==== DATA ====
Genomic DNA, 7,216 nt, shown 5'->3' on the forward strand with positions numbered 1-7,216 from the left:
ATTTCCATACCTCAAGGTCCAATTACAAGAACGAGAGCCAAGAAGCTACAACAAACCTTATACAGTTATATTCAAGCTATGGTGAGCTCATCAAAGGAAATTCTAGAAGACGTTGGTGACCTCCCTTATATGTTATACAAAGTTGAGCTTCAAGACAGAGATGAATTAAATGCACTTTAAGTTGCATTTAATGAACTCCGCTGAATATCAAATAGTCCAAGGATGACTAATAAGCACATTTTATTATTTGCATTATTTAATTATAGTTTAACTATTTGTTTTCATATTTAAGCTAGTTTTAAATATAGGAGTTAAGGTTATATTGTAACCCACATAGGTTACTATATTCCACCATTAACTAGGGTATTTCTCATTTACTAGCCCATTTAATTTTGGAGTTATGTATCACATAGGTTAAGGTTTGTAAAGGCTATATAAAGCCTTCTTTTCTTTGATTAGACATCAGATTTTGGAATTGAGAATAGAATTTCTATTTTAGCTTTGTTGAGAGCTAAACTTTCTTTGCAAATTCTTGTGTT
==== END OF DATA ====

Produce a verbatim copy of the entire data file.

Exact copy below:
Genomic DNA, 7,216 nt, shown 5'->3' on the forward strand with positions numbered 1-7,216 from the left:
ATTTCCATACCTCAAGGTCCAATTACAAGAACGAGAGCCAAGAAGCTACAACAAACCTTATACAGTTATATTCAAGCTATGGTGAGCTCATCAAAGGAAATTCTAGAAGACGTTGGTGACCTCCCTTATATGTTATACAAAGTTGAGCTTCAAGACAGAGATGAATTAAATGCACTTTAAGTTGCATTTAATGAACTCCGCTGAATATCAAATAGTCCAAGGATGACTAATAAGCACATTTTATTATTTGCATTATTTAATTATAGTTTAACTATTTGTTTTCATATTTAAGCTAGTTTTAAATATAGGAGTTAAGGTTATATTGTAACCCACATAGGTTACTATATTCCACCATTAACTAGGGTATTTCTCATTTACTAGCCCATTTAATTTTGGAGTTATGTATCACATAGGTTAAGGTTTGTAAAGGCTATATAAAGCCTTCTTTTCTTTGATTAGACATCAGATTTTGGAATTGAGAATAGAATTTCTATTTTAGCTTTGTTGAGAGCTAAACTTTCTTTGCAAATTCTTGTGTT